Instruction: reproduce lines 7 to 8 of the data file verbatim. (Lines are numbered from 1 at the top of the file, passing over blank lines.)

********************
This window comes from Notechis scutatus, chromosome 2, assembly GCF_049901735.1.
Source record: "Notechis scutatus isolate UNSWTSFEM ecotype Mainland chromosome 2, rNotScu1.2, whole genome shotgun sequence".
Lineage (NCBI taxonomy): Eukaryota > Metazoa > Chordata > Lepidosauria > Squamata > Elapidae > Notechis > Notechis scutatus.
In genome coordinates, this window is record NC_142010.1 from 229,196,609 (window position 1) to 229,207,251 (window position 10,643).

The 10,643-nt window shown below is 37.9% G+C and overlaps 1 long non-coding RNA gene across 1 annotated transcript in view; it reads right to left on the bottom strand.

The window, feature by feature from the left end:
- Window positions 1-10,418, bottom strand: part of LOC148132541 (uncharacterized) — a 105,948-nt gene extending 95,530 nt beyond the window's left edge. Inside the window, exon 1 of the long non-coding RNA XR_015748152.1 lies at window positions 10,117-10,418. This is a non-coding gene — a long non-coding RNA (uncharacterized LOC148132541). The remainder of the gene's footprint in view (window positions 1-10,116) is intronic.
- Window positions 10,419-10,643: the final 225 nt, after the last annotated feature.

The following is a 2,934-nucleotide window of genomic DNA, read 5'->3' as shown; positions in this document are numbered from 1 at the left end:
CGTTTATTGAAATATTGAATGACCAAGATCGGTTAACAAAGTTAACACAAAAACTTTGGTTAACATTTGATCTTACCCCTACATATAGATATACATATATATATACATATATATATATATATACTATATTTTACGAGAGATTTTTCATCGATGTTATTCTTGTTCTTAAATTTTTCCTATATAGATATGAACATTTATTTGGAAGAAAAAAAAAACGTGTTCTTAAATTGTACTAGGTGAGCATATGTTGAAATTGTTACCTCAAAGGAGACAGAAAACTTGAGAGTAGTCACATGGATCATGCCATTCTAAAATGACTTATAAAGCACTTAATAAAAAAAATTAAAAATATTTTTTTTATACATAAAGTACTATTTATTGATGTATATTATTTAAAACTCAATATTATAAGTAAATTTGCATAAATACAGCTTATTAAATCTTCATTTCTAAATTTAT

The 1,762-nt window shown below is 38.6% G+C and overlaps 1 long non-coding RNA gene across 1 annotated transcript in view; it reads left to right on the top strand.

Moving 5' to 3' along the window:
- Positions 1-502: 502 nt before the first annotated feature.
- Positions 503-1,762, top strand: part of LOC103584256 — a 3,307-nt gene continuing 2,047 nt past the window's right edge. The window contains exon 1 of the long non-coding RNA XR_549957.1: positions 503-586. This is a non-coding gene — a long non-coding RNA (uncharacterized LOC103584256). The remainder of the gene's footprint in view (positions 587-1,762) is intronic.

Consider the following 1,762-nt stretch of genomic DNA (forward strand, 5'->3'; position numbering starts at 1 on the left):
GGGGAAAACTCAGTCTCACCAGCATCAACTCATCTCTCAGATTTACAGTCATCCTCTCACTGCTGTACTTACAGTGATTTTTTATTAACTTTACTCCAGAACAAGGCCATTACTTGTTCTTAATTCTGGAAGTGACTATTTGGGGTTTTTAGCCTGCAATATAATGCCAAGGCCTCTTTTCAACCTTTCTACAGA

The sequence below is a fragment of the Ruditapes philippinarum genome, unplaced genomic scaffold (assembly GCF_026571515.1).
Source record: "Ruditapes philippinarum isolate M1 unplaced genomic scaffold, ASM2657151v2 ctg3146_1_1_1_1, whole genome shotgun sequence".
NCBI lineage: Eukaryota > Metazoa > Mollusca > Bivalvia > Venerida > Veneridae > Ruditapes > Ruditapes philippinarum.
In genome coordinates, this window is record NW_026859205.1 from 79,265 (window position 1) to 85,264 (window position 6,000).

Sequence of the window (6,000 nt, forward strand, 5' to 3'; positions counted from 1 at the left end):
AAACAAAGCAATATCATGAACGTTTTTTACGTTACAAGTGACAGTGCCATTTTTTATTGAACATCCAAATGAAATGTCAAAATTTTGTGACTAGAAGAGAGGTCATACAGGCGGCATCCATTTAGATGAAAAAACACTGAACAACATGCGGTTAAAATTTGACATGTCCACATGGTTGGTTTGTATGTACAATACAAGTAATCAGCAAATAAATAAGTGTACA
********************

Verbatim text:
- Window positions 1-10,418, bottom strand: part of LOC148132541 (uncharacterized) — a 105,948-nt gene extending 95,530 nt beyond the window's left edge. Inside the window, exon 1 of the long non-coding RNA XR_015748152.1 lies at window positions 10,117-10,418. This is a non-coding gene — a long non-coding RNA (uncharacterized LOC148132541). The remainder of the gene's footprint in view (window positions 1-10,116) is intronic.
- Window positions 10,419-10,643: the final 225 nt, after the last annotated feature.